By: Andrea Poe
With the United States Capitol as a backdrop, Senator Mary Landrieu, Democrat of Louisiana, and freshman Representative Karen Bass, Democrat of California, last Thursday held a joint press conference highlighting the Foster Care Mentoring Act, legislation they have co-authored that would provide funding for mentors specifically focused on foster care youth.
The bill proposes to connect children in foster care with responsible, caring adults by:
*Authorizing $15 million to establish statewide foster care mentoring programs. States would be eligible to receive up to $600,000 to establish or expand a foster care mentoring program.
*Providing $4 million to begin a national public awareness campaign and mentor recruitment program. The bill authorizes the Secretary of Health and Human Services to establish a nationwide campaign to raise public awareness of the need for foster care mentors.
*Allowing loans up to $10,000 in federal student loan forgiveness for those who volunteer to mentor a child in care. Mentors who participate in a foster care mentor program would be eligible to receive up to $2,000 in federal student loan forgiveness for every 200 hours they serve for a total of $10,000.
While there are many mentoring programs around the country, very few are dedicated to working with youth in foster care. At the press conference, Senator Landrieu explained the duty of the government to take care of the children that it has removed from abusive and neglectful homes. "These children are our children," she said. "The government now has the primary responsibility for these children."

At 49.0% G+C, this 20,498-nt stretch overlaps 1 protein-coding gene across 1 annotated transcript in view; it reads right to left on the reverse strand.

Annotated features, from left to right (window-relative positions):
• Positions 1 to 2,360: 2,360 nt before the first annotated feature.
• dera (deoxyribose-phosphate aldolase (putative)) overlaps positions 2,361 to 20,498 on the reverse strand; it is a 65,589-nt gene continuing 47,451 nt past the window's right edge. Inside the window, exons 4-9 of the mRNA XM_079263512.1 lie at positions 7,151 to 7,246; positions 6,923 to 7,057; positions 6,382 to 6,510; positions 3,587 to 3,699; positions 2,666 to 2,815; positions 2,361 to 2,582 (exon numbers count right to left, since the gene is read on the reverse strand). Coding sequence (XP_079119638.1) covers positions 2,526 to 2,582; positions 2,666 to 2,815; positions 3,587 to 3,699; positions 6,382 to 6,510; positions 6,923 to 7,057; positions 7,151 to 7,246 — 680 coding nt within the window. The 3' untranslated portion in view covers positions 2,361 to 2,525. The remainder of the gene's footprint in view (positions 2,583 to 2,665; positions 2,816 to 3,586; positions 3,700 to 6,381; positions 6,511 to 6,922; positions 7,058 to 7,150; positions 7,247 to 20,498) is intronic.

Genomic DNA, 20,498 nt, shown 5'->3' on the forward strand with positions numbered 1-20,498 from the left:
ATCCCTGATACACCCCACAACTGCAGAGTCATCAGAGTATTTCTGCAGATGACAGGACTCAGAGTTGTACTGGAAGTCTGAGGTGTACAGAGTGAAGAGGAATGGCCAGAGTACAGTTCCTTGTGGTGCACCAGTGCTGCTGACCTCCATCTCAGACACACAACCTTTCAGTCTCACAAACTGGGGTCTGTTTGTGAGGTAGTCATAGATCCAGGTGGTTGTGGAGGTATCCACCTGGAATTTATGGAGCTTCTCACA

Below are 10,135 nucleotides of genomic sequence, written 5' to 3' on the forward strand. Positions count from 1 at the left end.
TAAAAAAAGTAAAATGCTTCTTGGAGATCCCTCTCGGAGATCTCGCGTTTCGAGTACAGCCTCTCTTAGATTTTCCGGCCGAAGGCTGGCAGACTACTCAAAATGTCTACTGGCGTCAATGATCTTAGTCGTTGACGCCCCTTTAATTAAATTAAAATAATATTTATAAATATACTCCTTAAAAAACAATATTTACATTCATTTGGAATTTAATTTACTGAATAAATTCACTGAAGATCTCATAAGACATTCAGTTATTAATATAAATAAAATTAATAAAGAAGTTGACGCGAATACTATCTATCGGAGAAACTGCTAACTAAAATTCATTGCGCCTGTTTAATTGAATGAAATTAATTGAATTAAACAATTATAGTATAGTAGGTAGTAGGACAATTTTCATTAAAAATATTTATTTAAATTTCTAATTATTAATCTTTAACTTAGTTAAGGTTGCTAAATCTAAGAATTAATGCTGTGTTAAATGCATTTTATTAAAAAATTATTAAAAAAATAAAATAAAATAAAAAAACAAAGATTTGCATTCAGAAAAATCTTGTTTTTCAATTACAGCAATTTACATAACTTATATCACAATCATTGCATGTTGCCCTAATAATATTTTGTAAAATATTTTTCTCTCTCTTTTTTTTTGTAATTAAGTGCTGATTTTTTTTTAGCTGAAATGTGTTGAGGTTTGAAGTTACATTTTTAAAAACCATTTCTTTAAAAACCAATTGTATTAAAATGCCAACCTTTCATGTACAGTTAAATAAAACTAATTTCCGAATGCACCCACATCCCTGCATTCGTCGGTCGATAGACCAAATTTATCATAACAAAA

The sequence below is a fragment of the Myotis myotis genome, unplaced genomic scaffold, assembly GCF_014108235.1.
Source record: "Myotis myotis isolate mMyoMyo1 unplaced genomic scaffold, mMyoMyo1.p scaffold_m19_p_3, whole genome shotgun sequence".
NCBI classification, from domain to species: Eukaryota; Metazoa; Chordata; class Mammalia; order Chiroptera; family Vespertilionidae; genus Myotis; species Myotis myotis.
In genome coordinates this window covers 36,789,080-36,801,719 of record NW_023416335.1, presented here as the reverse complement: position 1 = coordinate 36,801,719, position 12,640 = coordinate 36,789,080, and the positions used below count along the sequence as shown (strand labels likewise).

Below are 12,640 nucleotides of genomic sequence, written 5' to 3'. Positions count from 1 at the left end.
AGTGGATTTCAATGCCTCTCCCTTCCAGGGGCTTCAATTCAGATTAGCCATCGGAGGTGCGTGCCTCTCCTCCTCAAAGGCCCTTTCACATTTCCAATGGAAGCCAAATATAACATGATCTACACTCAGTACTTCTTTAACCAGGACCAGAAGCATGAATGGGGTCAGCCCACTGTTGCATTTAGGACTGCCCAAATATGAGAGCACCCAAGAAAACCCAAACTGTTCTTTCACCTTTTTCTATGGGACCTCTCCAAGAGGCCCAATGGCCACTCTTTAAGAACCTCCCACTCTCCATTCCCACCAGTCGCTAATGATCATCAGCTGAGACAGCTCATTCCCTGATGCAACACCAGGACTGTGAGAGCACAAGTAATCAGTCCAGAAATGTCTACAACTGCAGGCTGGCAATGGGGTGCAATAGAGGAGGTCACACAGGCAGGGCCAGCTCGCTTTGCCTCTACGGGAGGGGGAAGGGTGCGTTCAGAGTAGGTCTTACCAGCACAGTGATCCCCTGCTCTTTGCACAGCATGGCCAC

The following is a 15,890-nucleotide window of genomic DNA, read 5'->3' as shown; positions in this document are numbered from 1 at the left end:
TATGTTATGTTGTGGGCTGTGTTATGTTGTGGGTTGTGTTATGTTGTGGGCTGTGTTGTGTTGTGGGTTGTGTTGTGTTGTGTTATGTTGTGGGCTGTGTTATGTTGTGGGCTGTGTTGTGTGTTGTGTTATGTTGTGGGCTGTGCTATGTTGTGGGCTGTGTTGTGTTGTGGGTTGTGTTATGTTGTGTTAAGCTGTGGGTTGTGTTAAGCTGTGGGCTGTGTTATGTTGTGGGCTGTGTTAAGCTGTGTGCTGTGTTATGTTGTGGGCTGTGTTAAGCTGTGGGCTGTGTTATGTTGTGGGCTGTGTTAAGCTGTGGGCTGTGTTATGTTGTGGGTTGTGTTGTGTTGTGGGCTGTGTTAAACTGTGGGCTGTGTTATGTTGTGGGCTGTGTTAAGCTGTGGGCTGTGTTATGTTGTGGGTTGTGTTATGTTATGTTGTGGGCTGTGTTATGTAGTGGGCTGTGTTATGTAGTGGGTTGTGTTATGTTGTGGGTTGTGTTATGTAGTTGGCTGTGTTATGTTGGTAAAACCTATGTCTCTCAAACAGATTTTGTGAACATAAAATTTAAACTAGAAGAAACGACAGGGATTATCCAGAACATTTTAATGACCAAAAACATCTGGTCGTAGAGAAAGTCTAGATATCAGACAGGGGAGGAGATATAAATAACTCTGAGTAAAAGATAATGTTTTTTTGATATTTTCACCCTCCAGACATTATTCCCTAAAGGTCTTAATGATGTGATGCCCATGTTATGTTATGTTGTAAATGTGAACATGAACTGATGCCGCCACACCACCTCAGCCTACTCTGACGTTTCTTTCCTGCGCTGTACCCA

In addition to a legal and ethical imperative, there's a strong financial incentive for the government to invest in mentoring programs that can help foster youth grow into productive, tax-paying citizens. A 2007 study by economists at Wilder Research and the University of Minnesota found benefits of $2.72 returned on every dollar invested in a Minneapolis youth mentoring program.
"Foster care is a bipartisan issue. If we don't properly care for the children, you can raise the issues of whether we [the government] are guilty of abuse and neglect," Rep. Bass said.
There are approximately 450,000 children in foster care the United States. Studies report high school dropout rates among foster care youth as high as 55 percent. Fewer than 15 percent go on to college. Foster care alumni found that within four years after leaving foster care fewer than half had jobs; fewer than 1 in 5 were self supporting; nearly half of the population had been arrested; and a quarter had been homeless.
Former foster youth, who now work in Washington, were on hand at Thursday's press conference to emphasize the need for mentors.
Betty Krupa, today an assistant scheduler for Senator Landrieu, shared her personal story of life in foster care and urged passage of the bill.
Krupa described the critical role that a DARE® Officer made in her life when she took her on outings, spent time with her and guided her into adulthood while in the system. She related how her brother, who, like her, was sent to multiple foster care homes, did not have a mentor in his life. The lack of a responsible, caring adult in his life left him rudderless. When he aged out of the foster care system, he committed suicide.
The bill, which will be introduced by Rep. Bass on the House floor this summer, was introduced by Sen. Landrieu in the Senate last March.